Arson attack on house during crime spree

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Thugs gathering at Connolly Place have been accused of terrorising the local community, after one house was gutted in an arson attack.

One local resident blamed lack of action by the local council, who he had repeatedly asked to put up a gate at the alleyway to thwart junkies from congregating.

David Robinson, who has been living there for the past ten years, described a weekend of hell. “On Friday night more than half a dozen youths gathered at the alley drinking and drugging from around 9pm and at around 11pm one man went out to confront the gang about the noise and anti-social behaviour.

“They attacked him, punched and kicked him while he was on the ground. They were relentless.

“I was very concerned that he was going to get killed. I got my umbrella and went to try and help him.

“One of them grabbed at my umbrella and the others started to charge at me. I ran back into my house and slammed closed the door. They then tried to boot my door in. I had to put chairs up to barricade the door,” said David who couldn’t call the police as he had lost his phone in the affray.

“I saw the man just laying there unconscious in the street. Then he slowly started to sit up and was clearly disorientated. He was swaying as he tried to get up. The thugs then started to throw cans and bottles at him. He got up and staggered back to his property,” he said.

David said around a dozen louts gathered at the alley on Saturday night drinking and drugging into the small hours. However he was awaked with a loud bang in the early hours of Sunday morning.

“I went down and it was like something out of a movie with fire service and police. The house next door was alight with flames flying out of it.

“One man was just standing there in his pyjamas with two black eyes, covered in cuts and bruises, just watching as his house went up in flames,” he said. “What angers me is that this all could have been prevented. We have been asking for a gate to be put up at that alley to deter these thugs from gathering there.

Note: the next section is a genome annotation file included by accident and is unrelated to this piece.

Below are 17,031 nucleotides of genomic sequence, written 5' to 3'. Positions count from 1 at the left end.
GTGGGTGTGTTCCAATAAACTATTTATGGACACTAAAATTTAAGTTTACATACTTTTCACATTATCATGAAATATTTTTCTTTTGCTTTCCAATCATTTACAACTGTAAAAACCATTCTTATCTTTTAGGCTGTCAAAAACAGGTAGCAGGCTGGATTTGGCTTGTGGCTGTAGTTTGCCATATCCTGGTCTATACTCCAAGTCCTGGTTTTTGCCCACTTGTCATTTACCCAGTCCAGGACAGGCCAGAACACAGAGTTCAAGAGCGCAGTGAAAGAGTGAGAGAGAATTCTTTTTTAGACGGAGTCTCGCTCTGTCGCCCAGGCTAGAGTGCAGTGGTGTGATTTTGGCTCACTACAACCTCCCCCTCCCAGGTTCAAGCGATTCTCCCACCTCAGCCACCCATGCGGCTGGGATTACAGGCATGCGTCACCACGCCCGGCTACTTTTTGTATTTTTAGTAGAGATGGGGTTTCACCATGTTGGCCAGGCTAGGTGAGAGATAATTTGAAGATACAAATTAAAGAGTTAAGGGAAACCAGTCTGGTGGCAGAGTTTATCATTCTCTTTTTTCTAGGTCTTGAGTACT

“When we ring the police they don’t seem to deal with them, just turn up hours after we call when the thugs have gone or, if they are there, maybe take their names. They think they can get away with it.

“The council have not listened to us when we asked for a gate. Someone could have died.

“The Council seems to think that if they did nothing this would all fizzle out. Well it hasn’t. It has got worse. And it is going to go on until someone does get killed.

“The people in this area are terrified. We have done our best to get action but no one is taking it seriously.”

Armagh Banbridge and Craigavon Council said in a statement: “Armagh City, Banbridge and Craigavon Borough Council’s Policing and Community Safety Partnership, Community Development and Environmental Health teams have been working together with the PSNI in relation to complaints received about anti-social behavior and fly tipping in this area.

“In relation to the request for a gate, Council has powers under the Clean Neighbourhoods and Environment Act (NI) 2011 to make a gating order under specific conditions. Unfortunately, this particular alleyway does not fall under the remit of the Act.

“Council continues to work in partnership with the relevant agencies to assist and support the community on managing the levels of anti-social behavior. Council is also working to alleviate incidents of fly tipping and have taken action to remove litter from the area.”

The PSNI said: “Police in Lurgan investigate all reports made about issues which can have a negative impact on them and the wider community, including anti-social behaviour, which is part of our commitment to keeping people safe.”

Chief Inspector Jon Burrows said: “In particular, if residents have concerns about Connolly Place and the surrounding area, police are happy to meet with residents and discuss those concerns. We have always, and will continue to work closely with the respective communities to comprehensively address issues as they arise, as well as continually build upon and enhance the already strong links that exist. Community support is essential as we seek to make our neighbourhoods safer.

“We understand the effect anti-social behaviour can have on the local community and we would appeal to parents to always know where their children are and what they are doing.

“It is essential that young people understand the effect their actions can have on the wider community and the consequences of being involved in disruptive behaviour. While we do not want to see young people entering the criminal justice system at an early age, we do need to make sure that when detected for anti-social or criminal behaviour that they learn from their actions.

“Anyone with any concerns or information should contact police in Lurgan on 101.”